To further determine the aberrant expression pattern of RARα in GC, three GC cell lines (BGC-823, SGC-7901, and MGC-803) and a normal human gastric epithelial cell line GES-1were subjected to detect the level of RARα. As shown in Figure 2A-2B, the mRNA and protein levels of RARα in three GC cell lines were markedly higher than those of GES-1 cell lines. Moreover, overexpression of RARα was primarily localized in the cytoplasm of GC cells, that was consistent with the IHC results from clinical GC tissues (Figure 2C). In order to characterize the functional role of RARα in the development of GC, RARα was downregulated by stably transducing with shRARα-expressing lentiviruses. As shown in Figure 2D-2F, the mRNA and protein levels of RARα in shRARα-BGC-823 or SGC-7901 cells were much lower than those in their respective control cells, indicating that RARα was effectively knockdown.

Expression of RAR&#x03B1; in GC cell lines and constructed cell models.

Figure 2: Expression of RARα in GC cell lines and constructed cell models. A. Expression of RARα mRNA in GC cells was detected by Q-PCR. The data were normalized to GAPDH. The error bars presented as mean ± SEM. B. Expression of RARα protein in GC cells was detected by Western blot. C. ICC analysis of RARα in GC cells. Zoom: 200×. D-F. Construction of RARα knockdown cell model in SGC-823 and SGC-7901 were identified by Q-PCR, Western blot and ICC. *** P < 0.001.

Inhibitory effects of RARα knockdown on proliferation of GC cells

To characterize the biological effect of RARα knockdown on the proliferation of GC cells in vitro, MTT and colony formation assay were performed. Compared with the control cells (Figure 3A), the proliferation of both shRARα-BGC-823 and shRARα-SGC-7901 cells were significantly reduced from day 3. Moreover, colonies of shRARα-BGC-823 and shRARα-SGC-7901 cells were fewer and relatively smaller in size, compared with their relative shCtrl cells (Figure 3B).

Effect of RAR&#x03B1; knockdown on the proliferation of GC cells in vitro and in vivo.

Figure 3: Effect of RARα knockdown on the proliferation of GC cells in vitro and in vivo. A. MTT analysis for the proliferation of BGC-823 and SGC-7901 cells after RARα knockdown. B. Control or RARα knockdown of BGC-823 and SGC-7901 cells were subjected to anchorage-dependent clonogenic assay. Representative pictures for colony growth are shown (right). Quantification of the number of colonies was normalized with that of shCtrl-BGC-823 cells (left). C. shRARα-BGC-823 cells and control cells were subcutaneously injected in nude mice to establish xenograft tumors. Representative tumors and their volume are depicted graphically; n = 6 (for each group). Error bar represents SEM. D. Western blot analysis for PCNA and RARα in shCtrl and shRARα xenograft tumors with β-actin as a loading control. * P < 0.05, ** P < 0.01. *** P < 0.001.

The tumorigenic potential of RARα was also evaluated by xenograft tumor in nude mice. As shown in Figure 3C, the growth of shRARα-BGC-823 xenografts were slower from day 6 compared with that of shCtrl group. The average tumor weight of shRARα-BGC-823 xenografts was 0.59 ± 0.05 g, which was significantly lower than that of shCtrl group (0.98 ± 0.08 g). In addition, significant reduction of proliferation marker PCNA was observed in shRARα-BGC-823 xenografts (Figure 3D). Taken together, these results suggested that RARα might be critical for oncogenic property of GC cells.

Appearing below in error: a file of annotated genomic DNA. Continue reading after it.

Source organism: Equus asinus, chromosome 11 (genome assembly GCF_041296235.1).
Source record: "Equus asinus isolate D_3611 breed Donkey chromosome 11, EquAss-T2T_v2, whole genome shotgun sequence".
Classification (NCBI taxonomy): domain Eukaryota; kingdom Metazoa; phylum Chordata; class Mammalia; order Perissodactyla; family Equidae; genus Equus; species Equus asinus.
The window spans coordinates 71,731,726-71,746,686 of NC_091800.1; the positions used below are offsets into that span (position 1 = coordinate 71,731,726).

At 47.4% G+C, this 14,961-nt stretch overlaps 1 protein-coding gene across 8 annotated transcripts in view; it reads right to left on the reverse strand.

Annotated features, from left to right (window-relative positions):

RARα functions in cellular motility, invasion and drug susceptibility

Metastasis is not only a sign of deterioration but also a major cause of treatment failure in GC patients. Hence transwell assays were performed to detect the effect of RARα knockdown on the capacity of migration and invasion in BGC-823 cell line. Transwell assays results showed a significant reduction in migration of shRARα cells compared to that of shCtrl cells in BGC-823 cell line. To further explore the role of RARα in cell invasion, transwell assays with matrigel precoated in the chamber were performed and demonstrated that the invasive capacity of BGC-823 cells was markedly reduced after RARα knockdown (Figure 4A).

Critical role of RAR&#x03B1; in cellular motility, invasion and drug susceptibility.

Figure 4: Critical role of RARα in cellular motility, invasion and drug susceptibility. A. Control or RARα knockdown of BGC-823 were subjected to transwell migration (without Matrigel) and invasion (with Matrigel) assays. Cells invading Matrigel were imaged in a bright-field microscope under 200× magnification (right). Image software analysis for the results of three independent experiments (left). B. MTT assay performed in shCtrl or shRARα of BGC-823 and SGC-7901 to detected the drug susceptibility to 5-FU, DDP, L-OHP and DOC. C. The drug susceptibility of shCtrl or shRARα of BGC-823 xenograft tumor to 5-FU were shown (right) and analyzed (left), n = 6 (for each group). * P < 0.05, ** P < 0.01, *** P < 0.001.